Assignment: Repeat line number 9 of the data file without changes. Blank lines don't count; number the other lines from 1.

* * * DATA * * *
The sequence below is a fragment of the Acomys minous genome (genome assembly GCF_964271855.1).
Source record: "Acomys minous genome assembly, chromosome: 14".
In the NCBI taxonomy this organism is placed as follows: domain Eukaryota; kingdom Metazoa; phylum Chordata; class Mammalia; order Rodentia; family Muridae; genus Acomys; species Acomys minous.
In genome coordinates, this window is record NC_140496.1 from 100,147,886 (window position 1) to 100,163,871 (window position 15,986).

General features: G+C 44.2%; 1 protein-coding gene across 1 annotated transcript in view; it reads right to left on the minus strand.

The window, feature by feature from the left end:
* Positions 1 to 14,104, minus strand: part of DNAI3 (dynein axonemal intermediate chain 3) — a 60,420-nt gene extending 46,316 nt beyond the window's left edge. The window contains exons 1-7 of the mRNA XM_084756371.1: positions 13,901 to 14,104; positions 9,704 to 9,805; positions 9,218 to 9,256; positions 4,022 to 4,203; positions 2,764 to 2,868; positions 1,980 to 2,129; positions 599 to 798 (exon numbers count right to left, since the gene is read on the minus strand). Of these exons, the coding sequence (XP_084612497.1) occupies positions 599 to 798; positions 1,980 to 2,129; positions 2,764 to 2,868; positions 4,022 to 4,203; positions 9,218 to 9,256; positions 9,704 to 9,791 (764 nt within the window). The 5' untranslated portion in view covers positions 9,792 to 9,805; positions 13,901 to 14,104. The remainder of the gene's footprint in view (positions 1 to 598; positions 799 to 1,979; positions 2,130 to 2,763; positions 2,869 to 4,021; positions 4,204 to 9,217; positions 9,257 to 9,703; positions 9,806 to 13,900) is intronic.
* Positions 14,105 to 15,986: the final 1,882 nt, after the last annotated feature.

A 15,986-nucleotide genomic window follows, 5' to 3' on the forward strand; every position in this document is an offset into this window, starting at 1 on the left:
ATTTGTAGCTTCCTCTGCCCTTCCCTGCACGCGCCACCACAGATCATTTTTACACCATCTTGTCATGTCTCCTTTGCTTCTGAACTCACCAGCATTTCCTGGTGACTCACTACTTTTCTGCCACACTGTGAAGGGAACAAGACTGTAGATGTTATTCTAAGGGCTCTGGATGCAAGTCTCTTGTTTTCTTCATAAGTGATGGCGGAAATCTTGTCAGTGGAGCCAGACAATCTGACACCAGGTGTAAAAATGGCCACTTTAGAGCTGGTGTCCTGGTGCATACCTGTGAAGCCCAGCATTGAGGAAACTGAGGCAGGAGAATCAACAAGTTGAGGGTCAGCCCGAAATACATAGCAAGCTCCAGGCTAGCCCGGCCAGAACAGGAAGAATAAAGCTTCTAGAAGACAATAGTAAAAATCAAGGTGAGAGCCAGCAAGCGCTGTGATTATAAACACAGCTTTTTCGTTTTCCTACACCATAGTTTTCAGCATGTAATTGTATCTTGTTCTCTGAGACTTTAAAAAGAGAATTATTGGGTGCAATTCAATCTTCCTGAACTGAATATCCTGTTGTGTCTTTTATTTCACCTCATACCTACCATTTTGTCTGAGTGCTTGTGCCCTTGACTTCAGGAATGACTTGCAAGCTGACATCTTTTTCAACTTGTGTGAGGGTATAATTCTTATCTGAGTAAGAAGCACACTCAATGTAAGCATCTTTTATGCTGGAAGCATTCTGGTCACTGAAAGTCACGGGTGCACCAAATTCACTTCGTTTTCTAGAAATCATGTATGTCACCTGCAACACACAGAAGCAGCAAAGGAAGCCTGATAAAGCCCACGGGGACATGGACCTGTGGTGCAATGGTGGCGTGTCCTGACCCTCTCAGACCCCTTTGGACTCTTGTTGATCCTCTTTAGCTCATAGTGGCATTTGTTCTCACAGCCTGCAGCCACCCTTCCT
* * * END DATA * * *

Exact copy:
A 15,986-nucleotide genomic window follows, 5' to 3' on the forward strand; every position in this document is an offset into this window, starting at 1 on the left: